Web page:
The past week in London has seen Venezuela's central bank drag England's into court following months of rumored disputes over gold reserves, an offshore tax consultant renew a fraud claim over consultant fees against an investment manager, and consumers sue the likes of Mercedes-Benz amid growing claims over a massive emissions scandal. Here, Law360 looks at those and other new claims in the U.K.
The latest round of talks between the U.K and the European Union on their future trade and security relationship ended in a stalemate on Friday, with both sides blaming each other for the lack of progress.
Rolls-Royce PLC has urged a California federal judge to toss a lawsuit from a pair of aviation-part brokers that claim the aircraft engine maker breached their contract and violated competition law by revoking certification for used jet engine fan blades they'd asked it to refurbish for resale.
A group of Democratic senators are urging the Justice Department to make sure that Live Nation doesn't seize on the coronavirus pandemic to tighten its hold on the live performance marketplace at the expense of smaller venue operators.
A Georgia federal court has agreed to reduce the prison sentence and release a former air cargo executive who pled guilty to price-fixing charges this year after spending nearly a decade as a fugitive from U.S. authorities, citing risks posed by COVID-19.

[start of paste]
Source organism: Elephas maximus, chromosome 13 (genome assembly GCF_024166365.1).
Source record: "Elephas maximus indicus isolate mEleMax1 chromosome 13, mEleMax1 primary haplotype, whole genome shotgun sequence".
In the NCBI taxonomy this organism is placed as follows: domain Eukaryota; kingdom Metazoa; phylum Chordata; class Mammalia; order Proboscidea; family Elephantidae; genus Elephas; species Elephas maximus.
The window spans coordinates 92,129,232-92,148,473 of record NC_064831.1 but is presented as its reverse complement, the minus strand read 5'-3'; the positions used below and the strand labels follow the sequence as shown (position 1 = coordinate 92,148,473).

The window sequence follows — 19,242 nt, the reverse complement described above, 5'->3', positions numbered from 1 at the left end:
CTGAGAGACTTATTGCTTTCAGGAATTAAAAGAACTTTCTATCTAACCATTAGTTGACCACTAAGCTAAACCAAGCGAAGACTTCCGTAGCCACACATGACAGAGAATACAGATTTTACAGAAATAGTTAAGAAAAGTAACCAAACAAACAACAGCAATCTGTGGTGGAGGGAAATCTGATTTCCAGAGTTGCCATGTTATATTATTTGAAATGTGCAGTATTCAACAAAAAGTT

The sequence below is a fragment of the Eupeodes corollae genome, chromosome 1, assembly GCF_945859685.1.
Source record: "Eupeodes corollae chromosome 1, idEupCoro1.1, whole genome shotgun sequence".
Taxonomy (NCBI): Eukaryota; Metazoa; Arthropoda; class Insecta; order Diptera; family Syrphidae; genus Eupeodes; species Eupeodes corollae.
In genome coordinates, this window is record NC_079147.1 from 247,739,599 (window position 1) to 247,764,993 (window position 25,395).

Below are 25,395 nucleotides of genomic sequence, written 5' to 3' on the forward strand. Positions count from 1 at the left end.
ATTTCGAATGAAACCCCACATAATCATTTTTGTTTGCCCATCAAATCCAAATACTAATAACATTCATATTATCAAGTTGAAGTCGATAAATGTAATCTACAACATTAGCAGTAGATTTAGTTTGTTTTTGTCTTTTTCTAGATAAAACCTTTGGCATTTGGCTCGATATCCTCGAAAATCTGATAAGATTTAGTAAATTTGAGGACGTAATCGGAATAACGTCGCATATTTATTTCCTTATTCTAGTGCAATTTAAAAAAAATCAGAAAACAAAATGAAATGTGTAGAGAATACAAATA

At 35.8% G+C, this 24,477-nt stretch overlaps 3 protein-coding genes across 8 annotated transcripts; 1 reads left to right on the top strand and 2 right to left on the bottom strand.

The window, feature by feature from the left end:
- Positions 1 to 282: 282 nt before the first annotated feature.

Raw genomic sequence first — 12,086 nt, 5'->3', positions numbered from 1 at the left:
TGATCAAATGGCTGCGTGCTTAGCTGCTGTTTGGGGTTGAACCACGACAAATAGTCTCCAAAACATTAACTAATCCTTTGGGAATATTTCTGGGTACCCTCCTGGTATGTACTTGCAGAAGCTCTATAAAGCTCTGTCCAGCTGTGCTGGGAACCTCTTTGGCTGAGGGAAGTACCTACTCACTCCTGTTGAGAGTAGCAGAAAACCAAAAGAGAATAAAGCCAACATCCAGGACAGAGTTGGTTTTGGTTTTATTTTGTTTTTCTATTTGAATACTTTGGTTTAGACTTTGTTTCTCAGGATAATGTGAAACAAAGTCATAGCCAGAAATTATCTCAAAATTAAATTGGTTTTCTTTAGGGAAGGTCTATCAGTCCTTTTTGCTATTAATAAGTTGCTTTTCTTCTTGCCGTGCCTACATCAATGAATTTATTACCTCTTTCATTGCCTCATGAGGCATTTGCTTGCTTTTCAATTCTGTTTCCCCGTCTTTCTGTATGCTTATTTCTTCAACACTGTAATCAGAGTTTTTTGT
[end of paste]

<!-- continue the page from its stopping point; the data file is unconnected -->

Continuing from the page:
The former Bumble Bee CEO facing up to a decade behind bars for fixing tuna prices has asked for just one year of home confinement, saying prison presents "a real and tangible threat to his life" amid the global pandemic.
Lewis Rice LLC is accused of dropping a prison commissary supplier "like a hot potato" when it was offered the chance to defend an insurance company from covering the supplier's $3.28 million claim, prompting an effort to disqualify the firm.
For John Baker, senior vice president of business development at wireless software company Mavenir, the growing buzz around so-called open 5G technology confirms what he's known all along: A wealth of U.S. companies stand ready to challenge China's lock on the wireless equipment market with a little help from government and industry.
Diabetics prepping their sprawling case over insulin prices for a 2022 trial have lost their bid to funnel their claims through a bellwether strategy, although counsel for the patients said they're not giving up yet.
The European Union's top court pared a price-fixing fine against power cable maker NKT by €200,000 to €3.687 million ($3.98 million) on Thursday, saying the European Commission can't penalize the company for cartel sales outside the bloc's economic area.
A potential £14 billion ($17.2 billion) consumer lawsuit against Mastercard over its merchant fees should go ahead as a class action, the would-be group told the U.K.'s top court Thursday, saying enough data is available to back up the scope of the claim.
House antitrust leader Rep. David Cicilline has ripped into Uber's reported plan to pick up food delivery giant Grubhub, bashing both companies as predatory and saying the move "marks a new low in pandemic profiteering."
The Fourth Circuit on Thursday rejected President Donald Trump's request to throw out a lawsuit by Maryland and the District of Columbia over allegations that his ownership stake in the Trump International Hotel violates the U.S. Constitution's emoluments clause.
Pork processors including Tyson and Hormel urged a Minnesota federal court during a Wednesday hearing to toss allegations that they conspired to raise the price of pork by reducing supply, saying the buyers haven't shown the processors acted in parallel.